“The forces that threaten to negate life must be challenged by courage, which is the power of life to affirm itself in spite of life’s ambiguities.  This requires the exercise of a creative will that enables us to hew out a stone of hope from a mountain of despair.”

Martin Luther King, Jr.

Today marks the anniversary of Martin Luther King, Jr.’s “I Have a Dream” speech which was delivered at the Lincoln Memorial on August 28, 1963.  Interestingly enough, the speech he gave was not the speech he had prepared to give.  Part of the lore surrounding this iconic speech is that Dr. King extemporaneously delved into the dream portion of the speech after his friend, Gospel singer Mahalia Jackson, shouted, “Tell ‘em about the dream, Martin!” He followed this prompting despite the fact that some of his advisors felt strongly he should not talk about that “dream stuff”, going so far as to call it “trite” and “cliché.”

I am awed by this.  I can’t imagine the kind of courage it must have taken to go “off script” and ignore one’s handlers while speaking to 250,000 people who were hot, tired, and already starting to wander away from the rally. Not to mention the fact that it was an historic event that was being televised around the world!  But that was not only one kind of courage in evidence on that day.

Dreaming in the Dark
It takes courage to dream dreams and cast vision for something that others are not quite able to see yet.  It takes courage to stand for something that other well-meaning folks—including other Christians and fellow clergy—think is wrong.

It takes courage to “go public” with a dream that has been born in places as tender and private as the dream that, “my four little children will one day live in a nation where they will not be judged by the color of their skin but the content of their character.”

It takes courage to allow a vision to incubate in the depths of one’s own soul—that place where God’s Spirit witnesses with our spirits about things that are true—and then to offer it up as light for the world when it feels like darkness is closing in.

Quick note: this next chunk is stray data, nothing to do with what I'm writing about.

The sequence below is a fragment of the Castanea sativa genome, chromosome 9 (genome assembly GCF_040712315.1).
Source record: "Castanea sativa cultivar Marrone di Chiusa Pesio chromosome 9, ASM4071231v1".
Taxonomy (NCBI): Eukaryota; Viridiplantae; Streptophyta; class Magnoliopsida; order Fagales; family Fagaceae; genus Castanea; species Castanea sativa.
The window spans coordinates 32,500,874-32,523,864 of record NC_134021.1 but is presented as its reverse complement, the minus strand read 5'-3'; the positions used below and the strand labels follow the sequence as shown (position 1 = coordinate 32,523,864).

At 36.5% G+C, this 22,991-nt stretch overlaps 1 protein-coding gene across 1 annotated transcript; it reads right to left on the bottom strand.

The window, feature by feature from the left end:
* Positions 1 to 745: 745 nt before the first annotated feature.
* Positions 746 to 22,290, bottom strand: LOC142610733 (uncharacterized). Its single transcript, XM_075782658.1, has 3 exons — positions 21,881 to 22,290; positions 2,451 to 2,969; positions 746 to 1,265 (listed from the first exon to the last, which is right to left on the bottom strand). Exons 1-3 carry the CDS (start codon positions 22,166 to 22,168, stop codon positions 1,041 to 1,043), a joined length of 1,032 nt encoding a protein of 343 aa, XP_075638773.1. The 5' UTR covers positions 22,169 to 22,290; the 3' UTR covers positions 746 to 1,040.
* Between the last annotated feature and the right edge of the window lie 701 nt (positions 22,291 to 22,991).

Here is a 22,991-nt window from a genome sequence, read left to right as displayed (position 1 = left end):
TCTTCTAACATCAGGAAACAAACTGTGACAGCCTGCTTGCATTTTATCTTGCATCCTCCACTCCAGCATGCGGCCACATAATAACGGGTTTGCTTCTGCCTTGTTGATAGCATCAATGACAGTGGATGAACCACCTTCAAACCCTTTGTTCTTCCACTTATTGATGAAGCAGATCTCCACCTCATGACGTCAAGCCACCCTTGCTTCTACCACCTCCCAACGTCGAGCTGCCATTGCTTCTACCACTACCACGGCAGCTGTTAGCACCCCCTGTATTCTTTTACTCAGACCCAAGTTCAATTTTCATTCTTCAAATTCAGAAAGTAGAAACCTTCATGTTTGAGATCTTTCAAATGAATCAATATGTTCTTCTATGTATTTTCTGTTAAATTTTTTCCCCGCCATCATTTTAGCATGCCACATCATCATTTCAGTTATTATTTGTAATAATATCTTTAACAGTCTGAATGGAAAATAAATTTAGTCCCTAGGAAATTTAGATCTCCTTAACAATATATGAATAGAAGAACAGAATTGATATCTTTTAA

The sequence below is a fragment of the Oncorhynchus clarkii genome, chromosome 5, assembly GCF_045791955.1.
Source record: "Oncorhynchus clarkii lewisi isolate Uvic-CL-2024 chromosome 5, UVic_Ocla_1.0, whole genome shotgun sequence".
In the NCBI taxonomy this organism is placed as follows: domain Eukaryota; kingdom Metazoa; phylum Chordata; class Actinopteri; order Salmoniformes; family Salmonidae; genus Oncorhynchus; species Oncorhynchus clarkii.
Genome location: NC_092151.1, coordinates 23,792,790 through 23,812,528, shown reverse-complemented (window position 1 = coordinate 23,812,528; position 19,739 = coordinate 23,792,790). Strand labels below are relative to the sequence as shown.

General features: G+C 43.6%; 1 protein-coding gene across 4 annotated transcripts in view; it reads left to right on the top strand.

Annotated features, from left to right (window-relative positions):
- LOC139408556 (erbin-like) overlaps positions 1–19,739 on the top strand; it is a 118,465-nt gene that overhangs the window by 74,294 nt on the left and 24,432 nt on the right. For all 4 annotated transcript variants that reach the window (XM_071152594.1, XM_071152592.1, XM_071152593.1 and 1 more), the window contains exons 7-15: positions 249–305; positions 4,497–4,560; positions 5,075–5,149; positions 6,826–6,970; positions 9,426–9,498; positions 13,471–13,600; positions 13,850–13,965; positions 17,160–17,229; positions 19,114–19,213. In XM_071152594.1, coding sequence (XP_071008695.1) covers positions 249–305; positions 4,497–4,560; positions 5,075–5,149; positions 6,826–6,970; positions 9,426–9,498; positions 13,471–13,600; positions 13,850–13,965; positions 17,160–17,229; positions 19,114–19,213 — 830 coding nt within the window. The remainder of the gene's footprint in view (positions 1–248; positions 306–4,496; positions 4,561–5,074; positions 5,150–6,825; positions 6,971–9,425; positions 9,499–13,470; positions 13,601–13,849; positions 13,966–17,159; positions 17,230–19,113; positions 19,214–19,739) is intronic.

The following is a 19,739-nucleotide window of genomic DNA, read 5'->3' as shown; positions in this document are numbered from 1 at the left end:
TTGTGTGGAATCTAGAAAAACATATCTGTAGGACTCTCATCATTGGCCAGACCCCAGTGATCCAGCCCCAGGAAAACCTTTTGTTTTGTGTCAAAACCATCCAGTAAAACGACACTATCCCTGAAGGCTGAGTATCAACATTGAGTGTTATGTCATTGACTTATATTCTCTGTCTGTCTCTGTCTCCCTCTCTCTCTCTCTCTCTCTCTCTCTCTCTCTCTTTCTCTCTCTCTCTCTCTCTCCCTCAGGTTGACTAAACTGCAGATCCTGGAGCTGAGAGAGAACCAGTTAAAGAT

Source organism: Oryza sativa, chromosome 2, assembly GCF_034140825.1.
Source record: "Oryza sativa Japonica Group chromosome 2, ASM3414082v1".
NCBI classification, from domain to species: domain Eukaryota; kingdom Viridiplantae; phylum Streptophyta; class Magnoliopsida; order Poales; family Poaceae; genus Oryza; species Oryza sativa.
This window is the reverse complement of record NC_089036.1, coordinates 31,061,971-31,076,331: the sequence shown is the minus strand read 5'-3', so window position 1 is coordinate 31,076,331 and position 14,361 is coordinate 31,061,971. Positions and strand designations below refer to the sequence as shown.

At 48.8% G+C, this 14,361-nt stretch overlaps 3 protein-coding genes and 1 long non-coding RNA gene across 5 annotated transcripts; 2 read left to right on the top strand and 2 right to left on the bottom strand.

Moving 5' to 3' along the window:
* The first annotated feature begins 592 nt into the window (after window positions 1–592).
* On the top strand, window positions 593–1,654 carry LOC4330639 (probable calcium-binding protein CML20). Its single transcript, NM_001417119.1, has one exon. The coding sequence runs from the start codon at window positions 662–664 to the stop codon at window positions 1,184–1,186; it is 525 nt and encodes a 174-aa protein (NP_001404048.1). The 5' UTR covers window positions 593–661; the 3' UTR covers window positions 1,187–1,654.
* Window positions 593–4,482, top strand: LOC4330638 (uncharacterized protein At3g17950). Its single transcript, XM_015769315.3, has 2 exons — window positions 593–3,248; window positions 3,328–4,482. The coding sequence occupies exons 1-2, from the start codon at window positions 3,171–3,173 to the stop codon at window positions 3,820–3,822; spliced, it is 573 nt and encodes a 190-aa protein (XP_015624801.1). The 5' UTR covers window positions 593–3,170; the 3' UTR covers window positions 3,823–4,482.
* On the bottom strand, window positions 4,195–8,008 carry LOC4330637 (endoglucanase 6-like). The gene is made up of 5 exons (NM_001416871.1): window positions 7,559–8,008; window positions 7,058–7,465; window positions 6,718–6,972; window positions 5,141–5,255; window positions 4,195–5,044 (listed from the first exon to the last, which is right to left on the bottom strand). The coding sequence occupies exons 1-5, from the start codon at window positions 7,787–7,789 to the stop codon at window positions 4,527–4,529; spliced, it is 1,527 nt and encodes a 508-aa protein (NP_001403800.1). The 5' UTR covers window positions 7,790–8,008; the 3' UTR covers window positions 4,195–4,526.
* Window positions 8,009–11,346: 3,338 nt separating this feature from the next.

It takes courage to know what you know and to act on it, regardless of the fact that you may well lose your life in service of this dream. It takes courage to dream anyway, knowing that to stop dreaming would be a different kind of death.

Celebrating the Dream
Today, let us celebrate the courage it takes to dream. Let us commemorate a dream that is as powerful and needed today as it was in 1963.  Today—in the midst of alarming racial tensions, tragic loss of life, and violent unrest between nations and peoples—we celebrate a minister of the Gospel who, in spite of fear and reluctance, rose to the occasion on a sweltering August day. With strength of soul and the courage of his convictions, he preached the good news of human dignity and equality for all God’s children in words and images so real and compelling we could all see it together.

If we are honest, we must acknowledge (painfully) that the dream Dr. King and so many others have dreamed has not yet been fully accomplished; we are still in the throes of learning what makes for peace across lines of race, gender, socioeconomic status and religious differences. But it is also true that we are farther along than if he had not dared to dream.

As we continue to grieve recent tragedies and experience profound disillusionment, may his courage give us courage to keep dreaming and praying yes, but also working for respect, forbearance and equality among all people. Dr. King’s voice rings as needed and true today as it did over fifty years ago, “So I say to you, my friends, that even though we must face the difficulties of today and tomorrow, I still have a dream!”

©Ruth Haley Barton. 2014. Not to be reproduced without permission.

Top image: By Unknown? [Public domain], via Wikimedia Commons

How do we keep dreaming and working for racial equality even in the face of recent tragedies?


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